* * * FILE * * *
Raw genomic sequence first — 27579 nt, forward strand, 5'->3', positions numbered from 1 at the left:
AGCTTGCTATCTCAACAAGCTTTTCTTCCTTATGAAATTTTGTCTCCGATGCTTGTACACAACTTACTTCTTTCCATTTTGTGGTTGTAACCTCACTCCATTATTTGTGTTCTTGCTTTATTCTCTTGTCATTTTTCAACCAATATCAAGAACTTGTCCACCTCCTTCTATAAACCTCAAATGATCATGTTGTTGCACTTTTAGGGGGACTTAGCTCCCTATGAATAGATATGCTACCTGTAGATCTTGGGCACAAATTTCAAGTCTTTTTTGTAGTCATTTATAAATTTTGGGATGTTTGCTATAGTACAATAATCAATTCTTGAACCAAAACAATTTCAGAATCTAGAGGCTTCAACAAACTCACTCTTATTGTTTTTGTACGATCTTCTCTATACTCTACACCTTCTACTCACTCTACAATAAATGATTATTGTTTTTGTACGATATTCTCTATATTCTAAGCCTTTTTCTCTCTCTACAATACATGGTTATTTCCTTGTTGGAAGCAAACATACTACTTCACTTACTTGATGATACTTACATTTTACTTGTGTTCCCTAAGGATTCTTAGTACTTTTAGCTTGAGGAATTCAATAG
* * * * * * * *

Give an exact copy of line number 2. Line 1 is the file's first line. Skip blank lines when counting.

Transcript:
AGCTTGCTATCTCAACAAGCTTTTCTTCCTTATGAAATTTTGTCTCCGATGCTTGTACACAACTTACTTCTTTCCATTTTGTGGTTGTAACCTCACTCCATTATTTGTGTTCTTGCTTTATTCTCTTGTCATTTTTCAACCAATATCAAGAACTTGTCCACCTCCTTCTATAAACCTCAAATGATCATGTTGTTGCACTTTTAGGGGGACTTAGCTCCCTATGAATAGATATGCTACCTGTAGATCTTGGGCACAAATTTCAAGTCTTTTTTGTAGTCATTTATAAATTTTGGGATGTTTGCTATAGTACAATAATCAATTCTTGAACCAAAACAATTTCAGAATCTAGAGGCTTCAACAAACTCACTCTTATTGTTTTTGTACGATCTTCTCTATACTCTACACCTTCTACTCACTCTACAATAAATGATTATTGTTTTTGTACGATATTCTCTATATTCTAAGCCTTTTTCTCTCTCTACAATACATGGTTATTTCCTTGTTGGAAGCAAACATACTACTTCACTTACTTGATGATACTTACATTTTACTTGTGTTCCCTAAGGATTCTTAGTACTTTTAGCTTGAGGAATTCAATAG